Milk teeth.


Baby teeth.

Milk teeth, or deciduous teeth or primary teeth, are the first set of teeth that come in in the mouth. Milk teeth are different from permanent teeth, but their importance is not lesser, nor they have to be neglected just because they will fall and be replaced.

Primary teeth form and develop during the embryonic phase and erupt (come in the mouth) at about six months of age; between 6 and 12 months of age, the first milk teeth to erupt are usually the lower incisors, the two lower front teeth, followed by the upper front teeth. Between 9 and 33 months of age, the lateral incisors erupt, then the canines, the first molars and the second molars, that are the last to erupt.

Baby first tooth. Milk teeth are 20.

As temporary teeth, milk teeth are important for eating and chewing, smiling, and talking, but they have another fundamental role because they are like a guide for the permanent teeth to come in the proper position and each milk tooth preserves the space for the permanent tooth that is under it.

A milk tooth is different from the permanent one because its enamel is thinner, and so it looks whiter, it has a different appearance and its roots are shorter and thinner than the roots of a permanent tooth. When a permanent tooth reaches a certain point in its development it can erupt and pushes away the milk tooth; this process is called exfoliation.

milk teethChildren teeth.

Primary teeth will remain until the age of 12 years when the last molars would probably fall out; by age 21, all 32 of the permanent teeth have usually erupted.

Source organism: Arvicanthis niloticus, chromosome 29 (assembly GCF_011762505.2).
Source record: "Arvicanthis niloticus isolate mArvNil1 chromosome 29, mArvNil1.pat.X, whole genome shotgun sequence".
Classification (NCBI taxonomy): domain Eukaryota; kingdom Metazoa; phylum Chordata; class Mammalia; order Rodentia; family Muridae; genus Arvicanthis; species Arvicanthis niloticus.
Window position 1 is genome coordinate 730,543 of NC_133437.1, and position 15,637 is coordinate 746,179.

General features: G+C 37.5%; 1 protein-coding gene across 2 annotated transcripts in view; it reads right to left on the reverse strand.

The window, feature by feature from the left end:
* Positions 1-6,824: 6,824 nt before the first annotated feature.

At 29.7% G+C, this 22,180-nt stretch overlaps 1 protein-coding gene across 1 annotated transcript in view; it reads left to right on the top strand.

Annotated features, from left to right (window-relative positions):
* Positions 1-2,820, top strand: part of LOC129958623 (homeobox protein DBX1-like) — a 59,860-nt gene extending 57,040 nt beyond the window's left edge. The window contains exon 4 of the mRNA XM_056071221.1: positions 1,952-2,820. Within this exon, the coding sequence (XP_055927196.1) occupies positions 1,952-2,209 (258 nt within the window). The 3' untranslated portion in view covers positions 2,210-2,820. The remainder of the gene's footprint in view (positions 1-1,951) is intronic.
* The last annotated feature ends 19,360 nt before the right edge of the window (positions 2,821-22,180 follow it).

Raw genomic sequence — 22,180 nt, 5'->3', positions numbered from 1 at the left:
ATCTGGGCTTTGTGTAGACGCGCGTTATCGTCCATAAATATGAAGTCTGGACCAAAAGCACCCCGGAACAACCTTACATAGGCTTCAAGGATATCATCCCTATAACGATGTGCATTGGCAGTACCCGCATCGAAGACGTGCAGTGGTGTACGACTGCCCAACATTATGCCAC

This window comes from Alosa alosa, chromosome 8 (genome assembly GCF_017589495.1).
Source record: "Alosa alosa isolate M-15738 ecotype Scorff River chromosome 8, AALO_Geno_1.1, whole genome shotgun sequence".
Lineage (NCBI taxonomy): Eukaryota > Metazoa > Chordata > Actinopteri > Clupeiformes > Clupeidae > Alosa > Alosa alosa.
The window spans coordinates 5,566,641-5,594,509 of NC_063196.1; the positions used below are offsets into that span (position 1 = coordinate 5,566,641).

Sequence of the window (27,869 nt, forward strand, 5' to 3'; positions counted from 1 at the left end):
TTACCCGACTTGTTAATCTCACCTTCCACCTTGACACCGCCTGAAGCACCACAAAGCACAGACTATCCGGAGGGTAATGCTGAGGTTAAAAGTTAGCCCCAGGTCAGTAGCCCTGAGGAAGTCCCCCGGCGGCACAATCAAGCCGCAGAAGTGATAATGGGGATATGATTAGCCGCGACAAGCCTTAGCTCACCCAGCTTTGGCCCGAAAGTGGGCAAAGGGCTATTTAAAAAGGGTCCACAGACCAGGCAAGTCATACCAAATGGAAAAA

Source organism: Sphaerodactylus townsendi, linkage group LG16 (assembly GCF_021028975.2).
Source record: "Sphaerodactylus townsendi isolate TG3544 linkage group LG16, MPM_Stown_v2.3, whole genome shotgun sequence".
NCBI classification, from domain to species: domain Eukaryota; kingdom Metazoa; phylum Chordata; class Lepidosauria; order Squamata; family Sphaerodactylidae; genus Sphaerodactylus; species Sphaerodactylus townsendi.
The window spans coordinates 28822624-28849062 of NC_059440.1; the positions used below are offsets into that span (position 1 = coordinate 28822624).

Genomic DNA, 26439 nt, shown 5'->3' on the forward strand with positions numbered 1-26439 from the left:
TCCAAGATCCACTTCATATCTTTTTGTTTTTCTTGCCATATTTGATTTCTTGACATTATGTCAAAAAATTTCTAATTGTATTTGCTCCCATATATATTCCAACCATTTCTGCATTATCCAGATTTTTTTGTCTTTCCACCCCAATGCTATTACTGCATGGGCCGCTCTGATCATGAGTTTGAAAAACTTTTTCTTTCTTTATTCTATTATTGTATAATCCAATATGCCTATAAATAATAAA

If primary teeth are not properly cleaned and cared, this can result in a number of problems. It is important for parents and carers to teach the children to take care of their teeth and to follow a healthy diet.

Primary teeth.

Tooth decay in a young child can lead to infections and if a primary molar tooth has to be extracted due to severe tooth decay, the guide and space for the permanent successor might be lost.

The space available for the permanent tooth can be reduced, resulting in crowding or misalignment of the permanent tooth.

Moreover, many studies have demonstrated that children who experienced tooth decay in their primary teeth had a great risk of developing tooth decay in their permanent teeth.

Milk teeth.

The dentist will check the growth and the development of the milk teeth since the early years of life and will correct and reassure the parents for any dysfunctions or abnormalities.